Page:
Polar Bears to Vanish from Most of the Arctic This Century

Polar Bears to Vanish from Most of the Arctic This Century

With Arctic sea ice in a spiraling decline—2020 was recently declared the second-lowest ice year in the satellite record—it’s an axiom of climate change that polar bears are in peril. But until now, scientists have been unable to pinpoint when and where populations of this charismatic marine mammal will begin to collapse. A novel model combining projections of future sea ice loss by region with calculations of the maximum number of ice-free days polar bears can withstand now gives a timeline for one of the most familiar symbols of global warming.

The outlook is grim. If our greenhouse gas emissions continue at their current high rate, dwindling sea ice will cause nearly all of the 19 polar bear (Ursus maritimus) subpopulations ringing the Arctic to collapse this century, the study, published this summer in Nature Climate Change, predicts.

Animation of timeline of projected timeline of collapse in polar bear subpopulations in the Arctic
Nearly all of the 19 Arctic polar bear populations are projected to collapse by 2100 under the RCP 8.5 emissions scenario. Credit: Polar Bears International

Loss of the ice platform the bears need to hunt seals (their primary food source) will cause prolonged stretches without food—pushing all but the very northernmost groups past the point where they can survive and reproduce. The prospects for population survival improve if emissions drop, but even with moderate cuts, the model projects at least half of the groups remain likely to crash.

“Bears can go without food for extended periods, no problem,” said lead author Péter Molnár, an ecologist at the University of Toronto Scarborough. In the Hudson Bay region, for instance, 4 months of fasting while the summer ice melt forces bears ashore is now normal. “But if the ice goes lower, first of all the bears are going to come ashore in worse condition because they have had less time to eat; they’re not as well prepared to fast as long,” Molnár said. “It’s a threshold effect.…At some point you’re going to pass those thresholds, and that’s when problems start occurring very rapidly.”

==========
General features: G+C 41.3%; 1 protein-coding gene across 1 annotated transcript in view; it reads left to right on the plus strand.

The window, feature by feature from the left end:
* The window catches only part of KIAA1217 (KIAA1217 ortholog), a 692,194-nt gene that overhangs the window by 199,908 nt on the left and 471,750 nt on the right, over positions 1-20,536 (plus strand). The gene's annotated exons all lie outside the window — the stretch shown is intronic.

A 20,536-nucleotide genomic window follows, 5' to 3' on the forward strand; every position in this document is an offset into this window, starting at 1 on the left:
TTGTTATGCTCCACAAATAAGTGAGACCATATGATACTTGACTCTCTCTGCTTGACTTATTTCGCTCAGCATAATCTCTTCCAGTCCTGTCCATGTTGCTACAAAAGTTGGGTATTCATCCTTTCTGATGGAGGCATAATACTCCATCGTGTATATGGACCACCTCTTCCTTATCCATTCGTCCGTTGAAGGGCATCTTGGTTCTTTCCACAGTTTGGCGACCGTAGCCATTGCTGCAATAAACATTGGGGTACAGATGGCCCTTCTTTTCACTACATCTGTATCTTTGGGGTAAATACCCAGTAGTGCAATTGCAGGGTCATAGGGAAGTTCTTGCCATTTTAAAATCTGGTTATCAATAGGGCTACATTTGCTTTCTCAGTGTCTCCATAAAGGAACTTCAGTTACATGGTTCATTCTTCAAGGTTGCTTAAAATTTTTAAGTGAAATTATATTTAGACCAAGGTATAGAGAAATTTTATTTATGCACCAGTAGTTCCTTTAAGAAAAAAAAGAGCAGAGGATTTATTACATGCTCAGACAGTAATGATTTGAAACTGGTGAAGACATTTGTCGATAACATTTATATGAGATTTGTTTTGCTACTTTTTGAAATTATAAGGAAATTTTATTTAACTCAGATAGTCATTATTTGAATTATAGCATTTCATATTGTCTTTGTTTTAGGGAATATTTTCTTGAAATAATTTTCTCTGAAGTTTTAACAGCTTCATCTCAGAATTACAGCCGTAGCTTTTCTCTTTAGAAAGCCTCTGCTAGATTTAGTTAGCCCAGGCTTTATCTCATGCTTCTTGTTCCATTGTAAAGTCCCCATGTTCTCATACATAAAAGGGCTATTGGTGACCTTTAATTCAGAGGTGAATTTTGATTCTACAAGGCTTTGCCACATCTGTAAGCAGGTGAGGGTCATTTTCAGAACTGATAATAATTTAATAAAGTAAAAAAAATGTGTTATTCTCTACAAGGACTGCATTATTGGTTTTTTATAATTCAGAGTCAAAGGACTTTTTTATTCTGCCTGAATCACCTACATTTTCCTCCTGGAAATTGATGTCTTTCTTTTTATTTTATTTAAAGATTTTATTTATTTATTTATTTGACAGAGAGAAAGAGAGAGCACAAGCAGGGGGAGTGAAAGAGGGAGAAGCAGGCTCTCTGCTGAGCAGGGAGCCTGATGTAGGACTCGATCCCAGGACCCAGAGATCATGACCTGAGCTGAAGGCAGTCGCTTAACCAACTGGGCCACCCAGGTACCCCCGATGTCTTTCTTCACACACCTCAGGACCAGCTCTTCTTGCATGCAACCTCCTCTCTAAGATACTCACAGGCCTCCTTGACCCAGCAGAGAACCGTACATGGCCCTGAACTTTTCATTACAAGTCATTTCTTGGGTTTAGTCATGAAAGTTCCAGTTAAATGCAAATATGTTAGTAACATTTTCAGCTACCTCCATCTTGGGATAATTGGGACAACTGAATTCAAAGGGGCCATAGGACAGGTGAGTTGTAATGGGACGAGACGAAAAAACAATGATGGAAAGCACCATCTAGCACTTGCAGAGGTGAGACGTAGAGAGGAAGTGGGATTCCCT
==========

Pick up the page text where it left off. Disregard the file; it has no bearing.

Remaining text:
Geoscience and Biology Determine Timelines of Risk

To predict when and where those thresholds will be crossed, the researchers devised “timelines of risk.” The timelines considered the maximum amount of body fat polar bears can store under ideal conditions and how long it takes to deplete that energy reserve while fasting. From these calculations, they determined how many days a population can go without ice—meaning without food—before adult and cub survival plunges. Estimates of future ice duration were derived from passive microwave satellite radiometry and Community Earth System Model projections for 13 of the 19 subpopulation regions; six groups in the Canadian Arctic archipelago were excluded because resolution in the narrow channels there was too low. Timelines based on the so-called business-as-usual high-emissions scenario (Representative Concentration Pathway 8.5 (RCP 8.5), which assumes a roughly 4.3°C global temperature increase over preindustrial levels by 2100) were compared to those for the moderate-reduction scenario (RCP 4.5, approximately 2.4°C increase) to show the potential impact of mitigation efforts.